November 19, 2013

Top Three Reasons I Love Mazama

"America is my country but Paris is my hometown." -Sabrina (remake)

While I've never been to Paris, my inner Sabrina always dreamed that this is how I would feel when I finally got the opportunity to go.  Now I strangely feel that way about Mazama.  To most, it's just a place, a quick stop on the map while you're headed down valley.  But to those whose lives it has grounded with the weight of it's massive mountains, it means so much more.  You find your real self reflected in the crisp waters and wonder where you had gone to all those years. 

Here are the Top 3 reasons why I'm in love...  


In Mazama, you don't have a choice.  If you want any kind of life or happiness whatsoever, you really have to earn your survival both physically & emotionally.  If you're cold?  You better get off the couch, onto your aching feet, and build a fire. 

If you're out of kindling, you gather it. You need wood for the winter?  You chop it down and haul it. Lonely?  Invite people over for dinner.  Hungry?  Better get off your butt and harvest what you grew in your garden.  Stuck in your head?  Better go for a hike. There's no fast food.  There's no delivery. There's no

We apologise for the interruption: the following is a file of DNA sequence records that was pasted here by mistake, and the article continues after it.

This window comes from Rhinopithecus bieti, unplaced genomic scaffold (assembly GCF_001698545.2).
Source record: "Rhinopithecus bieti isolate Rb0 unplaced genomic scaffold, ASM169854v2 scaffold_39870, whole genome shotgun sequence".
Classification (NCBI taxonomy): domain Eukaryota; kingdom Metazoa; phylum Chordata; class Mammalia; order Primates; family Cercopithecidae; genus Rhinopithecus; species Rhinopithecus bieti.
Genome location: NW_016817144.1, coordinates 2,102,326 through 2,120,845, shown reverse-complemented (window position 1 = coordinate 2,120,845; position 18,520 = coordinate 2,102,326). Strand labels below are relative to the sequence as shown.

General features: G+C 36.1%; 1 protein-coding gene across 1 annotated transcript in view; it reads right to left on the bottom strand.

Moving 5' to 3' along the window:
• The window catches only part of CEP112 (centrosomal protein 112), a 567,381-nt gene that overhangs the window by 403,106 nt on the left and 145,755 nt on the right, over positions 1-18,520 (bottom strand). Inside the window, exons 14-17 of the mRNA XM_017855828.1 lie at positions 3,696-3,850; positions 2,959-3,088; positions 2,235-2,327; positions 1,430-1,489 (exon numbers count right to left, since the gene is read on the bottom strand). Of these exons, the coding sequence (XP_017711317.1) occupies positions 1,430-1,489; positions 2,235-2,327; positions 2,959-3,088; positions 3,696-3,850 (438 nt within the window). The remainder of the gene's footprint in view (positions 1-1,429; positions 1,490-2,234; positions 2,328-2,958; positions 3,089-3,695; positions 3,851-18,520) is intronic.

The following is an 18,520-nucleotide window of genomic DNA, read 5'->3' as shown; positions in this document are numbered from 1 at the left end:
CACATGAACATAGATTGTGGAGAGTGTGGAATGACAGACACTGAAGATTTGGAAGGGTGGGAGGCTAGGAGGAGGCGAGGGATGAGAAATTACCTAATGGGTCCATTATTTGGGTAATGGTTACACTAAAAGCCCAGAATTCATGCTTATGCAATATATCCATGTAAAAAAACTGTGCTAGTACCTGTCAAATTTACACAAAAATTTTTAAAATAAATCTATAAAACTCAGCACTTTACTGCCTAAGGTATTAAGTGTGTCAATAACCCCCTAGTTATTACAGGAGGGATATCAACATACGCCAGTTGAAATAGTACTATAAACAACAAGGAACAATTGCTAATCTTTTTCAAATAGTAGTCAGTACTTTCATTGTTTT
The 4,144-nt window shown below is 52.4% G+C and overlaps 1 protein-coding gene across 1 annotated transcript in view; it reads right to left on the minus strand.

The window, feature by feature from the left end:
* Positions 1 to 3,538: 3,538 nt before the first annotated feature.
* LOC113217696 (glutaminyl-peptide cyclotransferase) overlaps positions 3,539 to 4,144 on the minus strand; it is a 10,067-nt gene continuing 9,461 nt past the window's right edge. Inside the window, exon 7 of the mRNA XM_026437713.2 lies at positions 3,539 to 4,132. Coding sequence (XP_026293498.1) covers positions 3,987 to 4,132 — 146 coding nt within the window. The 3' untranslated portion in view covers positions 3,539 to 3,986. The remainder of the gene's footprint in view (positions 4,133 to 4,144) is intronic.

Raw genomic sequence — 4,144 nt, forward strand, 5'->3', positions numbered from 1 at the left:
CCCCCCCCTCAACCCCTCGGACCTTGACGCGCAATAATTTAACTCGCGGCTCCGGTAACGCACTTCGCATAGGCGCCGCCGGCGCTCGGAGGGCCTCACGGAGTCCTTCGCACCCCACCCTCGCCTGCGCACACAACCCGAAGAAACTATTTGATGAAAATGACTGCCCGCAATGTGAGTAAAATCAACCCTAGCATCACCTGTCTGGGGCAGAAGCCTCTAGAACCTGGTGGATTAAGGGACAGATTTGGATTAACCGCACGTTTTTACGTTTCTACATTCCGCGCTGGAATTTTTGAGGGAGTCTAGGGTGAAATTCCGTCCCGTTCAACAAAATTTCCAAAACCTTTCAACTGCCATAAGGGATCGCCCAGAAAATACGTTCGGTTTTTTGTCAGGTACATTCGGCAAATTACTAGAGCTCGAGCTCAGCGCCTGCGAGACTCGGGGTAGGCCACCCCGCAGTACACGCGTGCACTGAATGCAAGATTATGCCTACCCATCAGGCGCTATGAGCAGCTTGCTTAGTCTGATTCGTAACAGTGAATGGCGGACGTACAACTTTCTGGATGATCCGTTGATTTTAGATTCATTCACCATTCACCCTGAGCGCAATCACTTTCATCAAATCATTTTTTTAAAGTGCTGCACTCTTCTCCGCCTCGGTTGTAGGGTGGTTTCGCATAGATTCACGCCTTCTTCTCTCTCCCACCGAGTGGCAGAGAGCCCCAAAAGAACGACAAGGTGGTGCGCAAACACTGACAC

You have to 'fight for your shitty life, Annie.'  

Mazama constantly gives you the choice as to how much you want to live.  Do you want to be the tourist or really let it resonate?  Drive over the mountains or hike through them? 

I find this way of life exhilarating!  Not only is it extremely satisfying but it becomes addictive. When I had to buy a coffeemaker when my dad came to visit, I bought a percolator. I didn't want to press a button.  I wanted to earn my coffee a bit.  And in earning my coffee, I appreciate it more. With a new set of skills and triumphs, you also begin to appreciate yourself.


One of my first nights here, there was a going away party for the baker that I replaced.  She's in her 20's. I was incredibly surprised to find myself sitting around a fire with not just twenty somethings, but a wide age range of folks.  In a town of 250, most of those being absent second home owners, you get what you get!  Despite the fact that personalities and ages couldn't be more different, everyone is friends.  And they take care of each other.

If I was in LA, there's no way I'd be hanging out with college kids.  And quite frankly, they certainly wouldn't want to be hanging out with a 35 year old.  That's old and washed up.  Might as well put me to pasture!  ;)

Here, because there are so few locals, you find yourself hanging out with people whose personalities are completely opposite of you, with different interests, younger or older, etc.  You try to hide and stay in your head because it just doesn't make sense.  Yet, with the heart of golden retrievers, they force it on you and make you go hiking or hang out or come over for dinner or.....

.....will blast Gloria Estefan in the bakery while I'm exhausted and in my head, awkwardly dance the 'conga beat' and hip check me and tell the 35 year old to 'live a little'...